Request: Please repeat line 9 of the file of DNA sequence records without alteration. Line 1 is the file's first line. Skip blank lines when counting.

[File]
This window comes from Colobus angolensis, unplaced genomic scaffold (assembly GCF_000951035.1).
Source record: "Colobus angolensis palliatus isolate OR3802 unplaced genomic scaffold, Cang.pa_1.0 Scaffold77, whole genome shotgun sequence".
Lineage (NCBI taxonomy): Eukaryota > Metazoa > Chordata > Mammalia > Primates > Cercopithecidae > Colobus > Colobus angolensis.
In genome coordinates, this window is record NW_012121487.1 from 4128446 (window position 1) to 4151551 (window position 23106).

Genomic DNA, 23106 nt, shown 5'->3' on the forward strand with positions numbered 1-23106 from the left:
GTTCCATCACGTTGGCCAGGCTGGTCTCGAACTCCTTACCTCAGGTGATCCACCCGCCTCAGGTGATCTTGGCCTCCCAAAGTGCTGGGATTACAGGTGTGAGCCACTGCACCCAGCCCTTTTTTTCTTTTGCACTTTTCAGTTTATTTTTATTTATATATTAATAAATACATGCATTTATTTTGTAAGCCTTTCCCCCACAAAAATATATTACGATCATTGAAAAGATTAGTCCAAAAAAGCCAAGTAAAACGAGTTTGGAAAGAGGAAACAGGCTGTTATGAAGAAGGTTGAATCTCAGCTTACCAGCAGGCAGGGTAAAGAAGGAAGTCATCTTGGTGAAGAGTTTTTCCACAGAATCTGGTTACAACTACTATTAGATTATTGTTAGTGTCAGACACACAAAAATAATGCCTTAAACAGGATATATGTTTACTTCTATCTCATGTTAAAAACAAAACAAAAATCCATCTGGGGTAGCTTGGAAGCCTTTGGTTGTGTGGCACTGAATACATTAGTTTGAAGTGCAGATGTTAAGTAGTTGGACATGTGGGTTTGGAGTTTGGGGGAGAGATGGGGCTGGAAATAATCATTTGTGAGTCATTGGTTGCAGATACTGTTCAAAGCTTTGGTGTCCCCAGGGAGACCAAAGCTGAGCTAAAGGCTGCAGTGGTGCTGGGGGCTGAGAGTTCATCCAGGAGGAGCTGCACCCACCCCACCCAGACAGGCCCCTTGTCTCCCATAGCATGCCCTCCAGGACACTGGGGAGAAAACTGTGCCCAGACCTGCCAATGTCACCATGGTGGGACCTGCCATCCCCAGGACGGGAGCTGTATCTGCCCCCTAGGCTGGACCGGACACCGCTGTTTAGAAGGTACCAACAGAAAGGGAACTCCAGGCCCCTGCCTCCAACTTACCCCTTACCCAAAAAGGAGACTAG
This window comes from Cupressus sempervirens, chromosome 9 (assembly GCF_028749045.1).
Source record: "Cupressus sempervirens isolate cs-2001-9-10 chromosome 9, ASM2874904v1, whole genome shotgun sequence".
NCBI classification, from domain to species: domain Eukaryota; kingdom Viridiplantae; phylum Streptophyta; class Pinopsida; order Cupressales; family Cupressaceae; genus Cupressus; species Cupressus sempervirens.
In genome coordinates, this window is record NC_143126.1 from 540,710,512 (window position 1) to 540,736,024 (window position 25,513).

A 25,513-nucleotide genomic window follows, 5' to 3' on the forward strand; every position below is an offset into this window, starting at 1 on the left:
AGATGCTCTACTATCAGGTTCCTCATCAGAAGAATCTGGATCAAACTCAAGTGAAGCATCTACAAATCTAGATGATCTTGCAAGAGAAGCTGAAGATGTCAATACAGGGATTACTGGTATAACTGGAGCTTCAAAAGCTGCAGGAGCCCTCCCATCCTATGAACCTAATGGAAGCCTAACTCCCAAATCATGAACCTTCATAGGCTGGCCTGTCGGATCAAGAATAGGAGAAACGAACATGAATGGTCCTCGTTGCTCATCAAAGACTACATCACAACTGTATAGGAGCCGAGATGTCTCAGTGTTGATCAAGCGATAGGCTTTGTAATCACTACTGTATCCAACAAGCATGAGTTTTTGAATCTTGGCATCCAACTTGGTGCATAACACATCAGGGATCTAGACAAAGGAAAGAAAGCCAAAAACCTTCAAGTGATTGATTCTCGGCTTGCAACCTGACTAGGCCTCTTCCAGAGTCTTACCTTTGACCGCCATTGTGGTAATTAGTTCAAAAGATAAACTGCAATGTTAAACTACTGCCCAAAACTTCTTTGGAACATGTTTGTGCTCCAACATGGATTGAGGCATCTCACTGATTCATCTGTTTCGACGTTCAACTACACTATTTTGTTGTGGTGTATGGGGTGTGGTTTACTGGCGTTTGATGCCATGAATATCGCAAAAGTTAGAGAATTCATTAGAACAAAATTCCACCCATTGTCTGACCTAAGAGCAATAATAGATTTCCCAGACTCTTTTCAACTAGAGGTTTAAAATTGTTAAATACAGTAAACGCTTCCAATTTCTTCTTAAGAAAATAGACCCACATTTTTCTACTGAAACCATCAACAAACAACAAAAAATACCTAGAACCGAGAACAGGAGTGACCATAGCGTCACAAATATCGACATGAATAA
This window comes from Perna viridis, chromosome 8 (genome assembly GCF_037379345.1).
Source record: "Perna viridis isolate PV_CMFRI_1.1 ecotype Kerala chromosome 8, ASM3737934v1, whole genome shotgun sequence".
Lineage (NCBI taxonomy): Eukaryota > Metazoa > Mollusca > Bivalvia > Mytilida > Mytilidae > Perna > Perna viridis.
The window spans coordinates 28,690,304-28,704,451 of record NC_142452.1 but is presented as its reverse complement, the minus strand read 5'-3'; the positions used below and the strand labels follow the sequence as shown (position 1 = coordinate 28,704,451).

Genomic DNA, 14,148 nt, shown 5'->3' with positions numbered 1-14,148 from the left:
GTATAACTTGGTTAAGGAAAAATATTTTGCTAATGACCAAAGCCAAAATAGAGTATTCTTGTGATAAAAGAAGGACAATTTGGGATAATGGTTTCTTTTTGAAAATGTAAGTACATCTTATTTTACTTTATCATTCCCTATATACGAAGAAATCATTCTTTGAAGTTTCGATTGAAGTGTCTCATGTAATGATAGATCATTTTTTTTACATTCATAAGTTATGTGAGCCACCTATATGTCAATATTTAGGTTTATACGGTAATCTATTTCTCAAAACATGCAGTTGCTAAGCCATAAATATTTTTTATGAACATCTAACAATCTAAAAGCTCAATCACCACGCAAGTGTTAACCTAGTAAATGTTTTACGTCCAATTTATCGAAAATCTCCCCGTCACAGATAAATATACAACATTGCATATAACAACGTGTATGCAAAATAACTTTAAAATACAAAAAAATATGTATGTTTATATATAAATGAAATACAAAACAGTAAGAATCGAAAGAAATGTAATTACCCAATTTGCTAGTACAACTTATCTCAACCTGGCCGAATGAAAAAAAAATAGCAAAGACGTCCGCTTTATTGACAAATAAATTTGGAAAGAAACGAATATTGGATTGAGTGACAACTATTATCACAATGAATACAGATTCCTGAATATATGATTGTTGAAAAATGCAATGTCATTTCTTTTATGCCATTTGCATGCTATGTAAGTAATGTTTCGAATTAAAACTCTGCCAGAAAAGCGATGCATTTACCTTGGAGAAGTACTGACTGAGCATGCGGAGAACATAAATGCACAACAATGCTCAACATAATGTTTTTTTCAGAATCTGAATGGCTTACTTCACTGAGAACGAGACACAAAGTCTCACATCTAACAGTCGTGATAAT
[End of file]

NCBI classification, from domain to species: domain Eukaryota; kingdom Viridiplantae; phylum Streptophyta; class Pinopsida; order Cupressales; family Cupressaceae; genus Cupressus; species Cupressus sempervirens.